In a brightly lit room on the third floor at Coney Island Hospital, the photographer Anthony Bonair sat in a chair by the window and ate his lunch out of a beige colored tray filled with savory meat and vegetables.
The nurse who served it to him took a small sample of blood from his index finger to check his sugar levels. Bonair talked right through the whole process and didn’t seem phased by being poked or prodded. Maybe it’s because this is his ninth hospital visit since his kidneys failed in January 2008. He undergoes dialysis treatment three times a week. To further compound his problems, Mr. Bonair is nursing two wounds: one from a bicycle accident a year ago and one from a recent spill in his home. And just two weeks ago, he had surgery for a biopsy of his liver.
This portrait of Bonair is a stark contrast to his active past as a photographer. But his range of life experiences, from health to sickness and from accountant to photographer, is no different from the range of subjects he captures on film.
Even with an unfortunate bill of health, Mr. Bonair isn’t giving up.
“This has been the roughest that I’ve been. But there is a lot that I would like to do,” said Bonair.
This determination to persevere is not unusual for the 65-year-old photographer. He approaches almost every challenge and project with the same fervor and passion. Even in his current state, he manages the marketing for his exhibit currently on display at The Skylight Gallery in The Bedford Stuyvesant Restoration Plaza. He spends his days in physical therapy, dialysis treatment and on the phone talking to art collectors who he hopes will buy his work. He is both a sick patient and a shrewd businessman.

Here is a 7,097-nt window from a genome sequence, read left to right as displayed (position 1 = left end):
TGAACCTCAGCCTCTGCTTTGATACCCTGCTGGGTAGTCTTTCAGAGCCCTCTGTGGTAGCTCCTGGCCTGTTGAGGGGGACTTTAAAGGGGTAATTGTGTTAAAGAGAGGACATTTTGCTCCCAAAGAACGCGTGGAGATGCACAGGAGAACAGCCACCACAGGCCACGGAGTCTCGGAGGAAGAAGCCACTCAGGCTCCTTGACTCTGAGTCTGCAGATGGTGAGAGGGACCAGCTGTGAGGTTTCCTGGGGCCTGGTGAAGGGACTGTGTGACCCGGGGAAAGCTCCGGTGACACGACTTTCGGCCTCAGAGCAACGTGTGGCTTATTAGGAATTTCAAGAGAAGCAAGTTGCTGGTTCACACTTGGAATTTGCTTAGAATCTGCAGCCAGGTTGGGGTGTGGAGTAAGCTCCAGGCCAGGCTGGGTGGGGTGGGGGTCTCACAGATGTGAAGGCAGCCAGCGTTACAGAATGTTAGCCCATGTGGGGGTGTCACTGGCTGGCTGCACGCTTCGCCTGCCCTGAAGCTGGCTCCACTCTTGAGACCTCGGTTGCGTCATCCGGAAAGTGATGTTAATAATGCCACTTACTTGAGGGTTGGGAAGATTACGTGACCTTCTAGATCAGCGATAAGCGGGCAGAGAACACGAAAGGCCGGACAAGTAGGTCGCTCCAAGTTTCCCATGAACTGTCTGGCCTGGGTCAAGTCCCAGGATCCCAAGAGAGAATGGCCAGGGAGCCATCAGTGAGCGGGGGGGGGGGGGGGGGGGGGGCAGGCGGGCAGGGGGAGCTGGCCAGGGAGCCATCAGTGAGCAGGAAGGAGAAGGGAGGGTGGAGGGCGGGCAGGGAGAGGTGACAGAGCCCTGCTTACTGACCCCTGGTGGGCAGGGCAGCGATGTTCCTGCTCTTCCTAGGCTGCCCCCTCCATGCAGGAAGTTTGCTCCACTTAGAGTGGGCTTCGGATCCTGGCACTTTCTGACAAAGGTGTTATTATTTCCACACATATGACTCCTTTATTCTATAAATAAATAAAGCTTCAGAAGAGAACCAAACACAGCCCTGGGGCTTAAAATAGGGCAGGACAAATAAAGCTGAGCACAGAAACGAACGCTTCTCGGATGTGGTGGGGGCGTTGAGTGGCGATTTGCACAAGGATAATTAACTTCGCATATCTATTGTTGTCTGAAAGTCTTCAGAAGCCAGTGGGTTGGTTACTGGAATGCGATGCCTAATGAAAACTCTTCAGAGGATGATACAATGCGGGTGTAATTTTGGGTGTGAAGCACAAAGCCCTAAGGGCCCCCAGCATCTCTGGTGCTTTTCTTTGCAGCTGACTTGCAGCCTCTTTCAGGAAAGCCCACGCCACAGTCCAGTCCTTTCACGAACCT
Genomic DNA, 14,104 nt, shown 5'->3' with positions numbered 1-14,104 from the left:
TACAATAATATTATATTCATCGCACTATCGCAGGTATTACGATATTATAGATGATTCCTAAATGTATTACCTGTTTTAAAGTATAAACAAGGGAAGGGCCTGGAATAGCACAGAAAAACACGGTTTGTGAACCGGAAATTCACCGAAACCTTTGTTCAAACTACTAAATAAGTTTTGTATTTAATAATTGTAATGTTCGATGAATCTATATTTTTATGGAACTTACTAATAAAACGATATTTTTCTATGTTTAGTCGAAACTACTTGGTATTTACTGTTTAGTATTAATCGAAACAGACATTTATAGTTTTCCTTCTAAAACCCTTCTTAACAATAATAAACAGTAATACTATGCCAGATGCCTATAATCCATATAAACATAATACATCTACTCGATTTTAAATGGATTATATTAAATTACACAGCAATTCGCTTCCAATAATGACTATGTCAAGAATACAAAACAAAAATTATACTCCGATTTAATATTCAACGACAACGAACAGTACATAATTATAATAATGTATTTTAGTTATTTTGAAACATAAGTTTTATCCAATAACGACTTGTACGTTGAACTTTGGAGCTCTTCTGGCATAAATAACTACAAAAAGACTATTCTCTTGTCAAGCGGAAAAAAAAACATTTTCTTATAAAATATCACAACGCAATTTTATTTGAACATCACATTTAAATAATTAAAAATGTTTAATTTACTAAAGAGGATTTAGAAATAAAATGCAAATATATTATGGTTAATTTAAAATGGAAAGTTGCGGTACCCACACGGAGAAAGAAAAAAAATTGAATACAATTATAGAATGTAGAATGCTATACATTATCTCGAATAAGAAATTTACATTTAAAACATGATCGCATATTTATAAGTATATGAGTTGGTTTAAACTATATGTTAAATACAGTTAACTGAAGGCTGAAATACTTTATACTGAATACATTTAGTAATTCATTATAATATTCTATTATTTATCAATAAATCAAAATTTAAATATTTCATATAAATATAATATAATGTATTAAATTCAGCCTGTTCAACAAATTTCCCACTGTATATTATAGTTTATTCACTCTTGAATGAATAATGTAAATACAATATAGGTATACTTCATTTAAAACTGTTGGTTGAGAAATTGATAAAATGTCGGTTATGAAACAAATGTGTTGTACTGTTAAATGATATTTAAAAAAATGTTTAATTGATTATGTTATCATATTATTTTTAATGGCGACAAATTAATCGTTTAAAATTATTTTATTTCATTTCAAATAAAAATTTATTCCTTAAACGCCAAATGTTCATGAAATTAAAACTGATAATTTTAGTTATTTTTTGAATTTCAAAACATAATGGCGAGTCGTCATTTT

The current exhibit at The Skylight Gallery, entitled “Carnival Masqueraders,” is a reminder of his boyhood in Trinidad where his father created costumes and participated in Carnival parades. The collection of 20 images depicts Caribbean carnival culture and costumes in Brooklyn. Bonair worked with Dulcie Ingleton to curate the photos.
He recalls memories of how the colorful and ornate costumes were destroyed when the carnival event was over. He saw the same thing happen when he watched the carnival parades in Brooklyn as an adult.
The 16 x 20 photographs line the walls of The Skylight Gallery in Bedford Stuyvensant. Colorful and flamboyant costumes with feathers, beads, glitter, seashells, metallic accents and chromatic paint reflect a culture of life, brightness and celebration that Bonair wants others to remember about Trinidad. Two mannequins don costumes that give a three-dimensional sense of what the costumes looked like.
“The impetus for this exhibit was to preserve, photographically, what this carnival culture was all about, “ said Ingleton.
Anthony Bonair reflected on some memorable “firsts” in his life.
The first time he took photographs:
His first photographic subject:
Ignited by Dance
His mentorship with the award-winning Roy DeCarava: